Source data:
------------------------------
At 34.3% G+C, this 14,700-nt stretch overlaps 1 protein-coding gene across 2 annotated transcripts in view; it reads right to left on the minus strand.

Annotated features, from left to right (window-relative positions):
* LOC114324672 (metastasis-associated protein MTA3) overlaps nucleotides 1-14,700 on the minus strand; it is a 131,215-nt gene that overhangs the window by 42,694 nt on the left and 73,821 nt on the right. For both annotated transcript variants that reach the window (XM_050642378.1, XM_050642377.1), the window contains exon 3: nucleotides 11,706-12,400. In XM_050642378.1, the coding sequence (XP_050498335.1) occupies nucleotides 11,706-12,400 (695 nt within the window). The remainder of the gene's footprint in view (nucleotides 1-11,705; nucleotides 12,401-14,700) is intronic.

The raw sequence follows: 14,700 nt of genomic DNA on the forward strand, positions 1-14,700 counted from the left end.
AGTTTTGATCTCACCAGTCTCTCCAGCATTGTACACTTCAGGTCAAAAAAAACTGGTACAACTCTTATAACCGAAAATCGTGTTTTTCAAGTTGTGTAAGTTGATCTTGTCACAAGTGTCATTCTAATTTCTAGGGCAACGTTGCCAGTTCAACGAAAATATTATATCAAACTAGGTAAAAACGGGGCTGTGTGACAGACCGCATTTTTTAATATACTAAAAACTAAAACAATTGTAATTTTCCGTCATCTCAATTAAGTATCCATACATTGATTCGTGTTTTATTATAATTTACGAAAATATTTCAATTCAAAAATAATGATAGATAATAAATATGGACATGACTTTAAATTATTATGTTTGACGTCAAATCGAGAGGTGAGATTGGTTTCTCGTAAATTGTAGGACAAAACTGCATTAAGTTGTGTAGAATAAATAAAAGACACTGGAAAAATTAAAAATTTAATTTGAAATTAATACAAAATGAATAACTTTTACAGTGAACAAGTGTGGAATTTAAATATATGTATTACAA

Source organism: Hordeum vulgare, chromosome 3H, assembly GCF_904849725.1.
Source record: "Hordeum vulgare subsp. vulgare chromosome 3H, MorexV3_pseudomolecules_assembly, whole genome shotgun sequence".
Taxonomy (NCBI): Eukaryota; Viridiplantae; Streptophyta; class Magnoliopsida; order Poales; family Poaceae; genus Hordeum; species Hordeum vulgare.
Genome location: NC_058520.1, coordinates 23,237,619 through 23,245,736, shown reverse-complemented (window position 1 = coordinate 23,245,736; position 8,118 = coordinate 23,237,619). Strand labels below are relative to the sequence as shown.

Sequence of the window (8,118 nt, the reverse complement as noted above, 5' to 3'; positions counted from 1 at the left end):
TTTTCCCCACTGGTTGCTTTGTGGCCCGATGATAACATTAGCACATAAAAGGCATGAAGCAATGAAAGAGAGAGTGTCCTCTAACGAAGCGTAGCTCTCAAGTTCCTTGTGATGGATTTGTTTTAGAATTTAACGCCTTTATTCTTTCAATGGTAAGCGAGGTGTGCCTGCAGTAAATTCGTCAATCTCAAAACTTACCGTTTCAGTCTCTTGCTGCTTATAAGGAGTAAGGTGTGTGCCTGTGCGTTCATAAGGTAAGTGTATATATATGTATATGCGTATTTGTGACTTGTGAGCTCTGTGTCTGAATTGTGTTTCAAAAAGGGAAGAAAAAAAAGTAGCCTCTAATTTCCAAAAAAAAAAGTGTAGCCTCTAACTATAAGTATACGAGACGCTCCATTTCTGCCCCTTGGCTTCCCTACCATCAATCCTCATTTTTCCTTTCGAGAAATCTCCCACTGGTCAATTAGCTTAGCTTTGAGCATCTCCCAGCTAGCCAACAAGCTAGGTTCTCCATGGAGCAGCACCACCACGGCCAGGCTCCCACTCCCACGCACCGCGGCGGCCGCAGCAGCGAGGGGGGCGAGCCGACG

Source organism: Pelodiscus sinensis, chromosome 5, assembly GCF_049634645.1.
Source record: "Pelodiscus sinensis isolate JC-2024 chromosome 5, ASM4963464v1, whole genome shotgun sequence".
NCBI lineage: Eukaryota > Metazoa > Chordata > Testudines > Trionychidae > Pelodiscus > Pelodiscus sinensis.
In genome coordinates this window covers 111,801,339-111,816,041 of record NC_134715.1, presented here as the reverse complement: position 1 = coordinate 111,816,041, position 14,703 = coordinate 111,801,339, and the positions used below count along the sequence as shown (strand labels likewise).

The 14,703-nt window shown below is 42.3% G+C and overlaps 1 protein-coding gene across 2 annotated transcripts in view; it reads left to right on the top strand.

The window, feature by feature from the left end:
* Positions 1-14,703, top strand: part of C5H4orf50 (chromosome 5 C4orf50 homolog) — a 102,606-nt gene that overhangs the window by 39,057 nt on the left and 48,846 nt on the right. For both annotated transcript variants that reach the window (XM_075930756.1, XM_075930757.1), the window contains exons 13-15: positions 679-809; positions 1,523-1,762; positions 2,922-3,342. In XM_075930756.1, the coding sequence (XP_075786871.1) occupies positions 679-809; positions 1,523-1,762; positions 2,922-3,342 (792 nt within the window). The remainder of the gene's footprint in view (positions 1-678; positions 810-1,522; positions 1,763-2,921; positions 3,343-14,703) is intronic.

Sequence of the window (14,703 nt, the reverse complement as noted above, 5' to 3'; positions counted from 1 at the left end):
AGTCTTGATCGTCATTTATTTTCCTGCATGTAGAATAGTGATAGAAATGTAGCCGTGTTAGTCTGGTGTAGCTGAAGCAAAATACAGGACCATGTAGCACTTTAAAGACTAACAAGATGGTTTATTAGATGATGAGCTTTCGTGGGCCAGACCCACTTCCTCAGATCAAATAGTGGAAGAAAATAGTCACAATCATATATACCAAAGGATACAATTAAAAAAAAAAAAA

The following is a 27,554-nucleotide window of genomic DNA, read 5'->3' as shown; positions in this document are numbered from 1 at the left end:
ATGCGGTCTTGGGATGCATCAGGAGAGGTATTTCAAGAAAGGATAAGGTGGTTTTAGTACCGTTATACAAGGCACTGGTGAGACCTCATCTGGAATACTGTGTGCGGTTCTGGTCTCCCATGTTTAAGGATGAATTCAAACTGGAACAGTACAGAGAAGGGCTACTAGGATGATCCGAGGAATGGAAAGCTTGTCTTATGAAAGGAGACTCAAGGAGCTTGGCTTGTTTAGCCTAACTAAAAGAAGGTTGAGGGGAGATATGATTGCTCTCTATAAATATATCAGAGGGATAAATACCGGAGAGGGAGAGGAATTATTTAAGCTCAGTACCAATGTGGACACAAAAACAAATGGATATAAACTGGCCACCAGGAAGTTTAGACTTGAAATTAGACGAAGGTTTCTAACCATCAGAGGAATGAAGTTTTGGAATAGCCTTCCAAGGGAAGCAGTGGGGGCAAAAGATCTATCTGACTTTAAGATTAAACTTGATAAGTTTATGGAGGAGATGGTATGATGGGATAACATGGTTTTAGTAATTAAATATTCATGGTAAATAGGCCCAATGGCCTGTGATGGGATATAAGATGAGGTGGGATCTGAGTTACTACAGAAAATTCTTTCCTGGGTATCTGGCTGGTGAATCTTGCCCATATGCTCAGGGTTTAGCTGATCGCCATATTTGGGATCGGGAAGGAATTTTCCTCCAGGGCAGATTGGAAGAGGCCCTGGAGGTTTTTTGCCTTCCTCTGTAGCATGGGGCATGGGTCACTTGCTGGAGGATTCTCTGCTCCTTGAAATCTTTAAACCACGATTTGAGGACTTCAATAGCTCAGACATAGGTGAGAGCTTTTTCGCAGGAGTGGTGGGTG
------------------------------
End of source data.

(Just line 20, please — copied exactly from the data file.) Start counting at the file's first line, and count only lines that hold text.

AGTCTTGATCGTCATTTATTTTCCTGCATGTAGAATAGTGATAGAAATGTAGCCGTGTTAGTCTGGTGTAGCTGAAGCAAAATACAGGACCATGTAGCACTTTAAAGACTAACAAGATGGTTTATTAGATGATGAGCTTTCGTGGGCCAGACCCACTTCCTCAGATCAAATAGTGGAAGAAAATAGTCACAATCATATATACCAAAGGATACAATTAAAAAAAAAAAAA